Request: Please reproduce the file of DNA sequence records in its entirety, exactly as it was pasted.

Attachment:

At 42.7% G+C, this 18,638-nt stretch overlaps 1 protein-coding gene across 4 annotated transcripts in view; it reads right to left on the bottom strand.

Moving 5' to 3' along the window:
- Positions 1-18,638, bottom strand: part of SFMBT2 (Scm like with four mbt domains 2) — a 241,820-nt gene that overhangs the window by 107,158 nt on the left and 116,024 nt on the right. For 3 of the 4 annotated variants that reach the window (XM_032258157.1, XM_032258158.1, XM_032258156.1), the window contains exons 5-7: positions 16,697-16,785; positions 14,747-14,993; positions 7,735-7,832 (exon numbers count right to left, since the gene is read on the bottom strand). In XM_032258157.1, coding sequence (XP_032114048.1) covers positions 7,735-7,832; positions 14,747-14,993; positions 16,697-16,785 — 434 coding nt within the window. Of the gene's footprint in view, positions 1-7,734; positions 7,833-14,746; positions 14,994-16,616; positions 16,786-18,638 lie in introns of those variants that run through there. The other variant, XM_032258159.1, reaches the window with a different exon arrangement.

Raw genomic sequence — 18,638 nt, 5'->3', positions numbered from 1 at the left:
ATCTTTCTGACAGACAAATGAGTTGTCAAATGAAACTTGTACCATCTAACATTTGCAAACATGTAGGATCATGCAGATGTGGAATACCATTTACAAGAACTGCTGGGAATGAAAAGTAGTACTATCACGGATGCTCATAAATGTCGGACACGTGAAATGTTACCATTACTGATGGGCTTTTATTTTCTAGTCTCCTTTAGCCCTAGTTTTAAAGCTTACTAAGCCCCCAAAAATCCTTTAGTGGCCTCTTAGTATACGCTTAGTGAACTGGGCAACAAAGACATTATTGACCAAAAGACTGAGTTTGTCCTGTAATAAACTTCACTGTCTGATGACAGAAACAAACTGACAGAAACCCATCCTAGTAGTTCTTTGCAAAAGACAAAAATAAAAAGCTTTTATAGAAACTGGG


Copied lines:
At 42.7% G+C, this 18,638-nt stretch overlaps 1 protein-coding gene across 4 annotated transcripts in view; it reads right to left on the bottom strand.

Moving 5' to 3' along the window:
- Positions 1-18,638, bottom strand: part of SFMBT2 (Scm like with four mbt domains 2) — a 241,820-nt gene that overhangs the window by 107,158 nt on the left and 116,024 nt on the right. For 3 of the 4 annotated variants that reach the window (XM_032258157.1, XM_032258158.1, XM_032258156.1), the window contains exons 5-7: positions 16,697-16,785; positions 14,747-14,993; positions 7,735-7,832 (exon numbers count right to left, since the gene is read on the bottom strand). In XM_032258157.1, coding sequence (XP_032114048.1) covers positions 7,735-7,832; positions 14,747-14,993; positions 16,697-16,785 — 434 coding nt within the window. Of the gene's footprint in view, positions 1-7,734; positions 7,833-14,746; positions 14,994-16,616; positions 16,786-18,638 lie in introns of those variants that run through there. The other variant, XM_032258159.1, reaches the window with a different exon arrangement.

Raw genomic sequence — 18,638 nt, 5'->3', positions numbered from 1 at the left:
ATCTTTCTGACAGACAAATGAGTTGTCAAATGAAACTTGTACCATCTAACATTTGCAAACATGTAGGATCATGCAGATGTGGAATACCATTTACAAGAACTGCTGGGAATGAAAAGTAGTACTATCACGGATGCTCATAAATGTCGGACACGTGAAATGTTACCATTACTGATGGGCTTTTATTTTCTAGTCTCCTTTAGCCCTAGTTTTAAAGCTTACTAAGCCCCCAAAAATCCTTTAGTGGCCTCTTAGTATACGCTTAGTGAACTGGGCAACAAAGACATTATTGACCAAAAGACTGAGTTTGTCCTGTAATAAACTTCACTGTCTGATGACAGAAACAAACTGACAGAAACCCATCCTAGTAGTTCTTTGCAAAAGACAAAAATAAAAAGCTTTTATAGAAACTGGG